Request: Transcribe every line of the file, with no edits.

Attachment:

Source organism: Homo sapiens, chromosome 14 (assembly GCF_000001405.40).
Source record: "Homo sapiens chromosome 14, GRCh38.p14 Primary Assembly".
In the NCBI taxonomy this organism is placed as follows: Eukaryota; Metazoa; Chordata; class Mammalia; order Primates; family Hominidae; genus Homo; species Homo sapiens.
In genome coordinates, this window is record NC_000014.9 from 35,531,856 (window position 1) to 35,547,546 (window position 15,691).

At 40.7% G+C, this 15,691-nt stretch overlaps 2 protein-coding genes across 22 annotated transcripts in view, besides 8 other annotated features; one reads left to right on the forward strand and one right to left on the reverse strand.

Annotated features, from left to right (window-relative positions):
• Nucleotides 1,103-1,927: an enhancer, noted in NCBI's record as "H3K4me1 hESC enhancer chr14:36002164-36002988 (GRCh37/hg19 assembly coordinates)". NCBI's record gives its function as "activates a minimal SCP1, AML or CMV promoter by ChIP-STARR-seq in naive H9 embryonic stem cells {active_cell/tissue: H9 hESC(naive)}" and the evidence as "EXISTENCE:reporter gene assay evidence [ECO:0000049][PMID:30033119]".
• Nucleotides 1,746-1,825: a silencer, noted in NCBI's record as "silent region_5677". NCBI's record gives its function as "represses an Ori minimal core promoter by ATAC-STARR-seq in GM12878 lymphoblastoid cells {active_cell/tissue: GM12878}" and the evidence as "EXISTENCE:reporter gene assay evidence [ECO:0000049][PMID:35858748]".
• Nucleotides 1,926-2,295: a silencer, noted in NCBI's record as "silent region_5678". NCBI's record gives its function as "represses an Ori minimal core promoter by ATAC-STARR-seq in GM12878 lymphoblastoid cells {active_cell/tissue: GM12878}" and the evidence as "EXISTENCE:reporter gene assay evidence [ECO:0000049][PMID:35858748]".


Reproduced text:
Source organism: Homo sapiens, chromosome 14 (assembly GCF_000001405.40).
Source record: "Homo sapiens chromosome 14, GRCh38.p14 Primary Assembly".
In the NCBI taxonomy this organism is placed as follows: Eukaryota; Metazoa; Chordata; class Mammalia; order Primates; family Hominidae; genus Homo; species Homo sapiens.
In genome coordinates, this window is record NC_000014.9 from 35,531,856 (window position 1) to 35,547,546 (window position 15,691).

At 40.7% G+C, this 15,691-nt stretch overlaps 2 protein-coding genes across 22 annotated transcripts in view, besides 8 other annotated features; one reads left to right on the forward strand and one right to left on the reverse strand.

Annotated features, from left to right (window-relative positions):
• Nucleotides 1,103-1,927: an enhancer, noted in NCBI's record as "H3K4me1 hESC enhancer chr14:36002164-36002988 (GRCh37/hg19 assembly coordinates)". NCBI's record gives its function as "activates a minimal SCP1, AML or CMV promoter by ChIP-STARR-seq in naive H9 embryonic stem cells {active_cell/tissue: H9 hESC(naive)}" and the evidence as "EXISTENCE:reporter gene assay evidence [ECO:0000049][PMID:30033119]".
• Nucleotides 1,746-1,825: a silencer, noted in NCBI's record as "silent region_5677". NCBI's record gives its function as "represses an Ori minimal core promoter by ATAC-STARR-seq in GM12878 lymphoblastoid cells {active_cell/tissue: GM12878}" and the evidence as "EXISTENCE:reporter gene assay evidence [ECO:0000049][PMID:35858748]".
• Nucleotides 1,926-2,295: a silencer, noted in NCBI's record as "silent region_5678". NCBI's record gives its function as "represses an Ori minimal core promoter by ATAC-STARR-seq in GM12878 lymphoblastoid cells {active_cell/tissue: GM12878}" and the evidence as "EXISTENCE:reporter gene assay evidence [ECO:0000049][PMID:35858748]".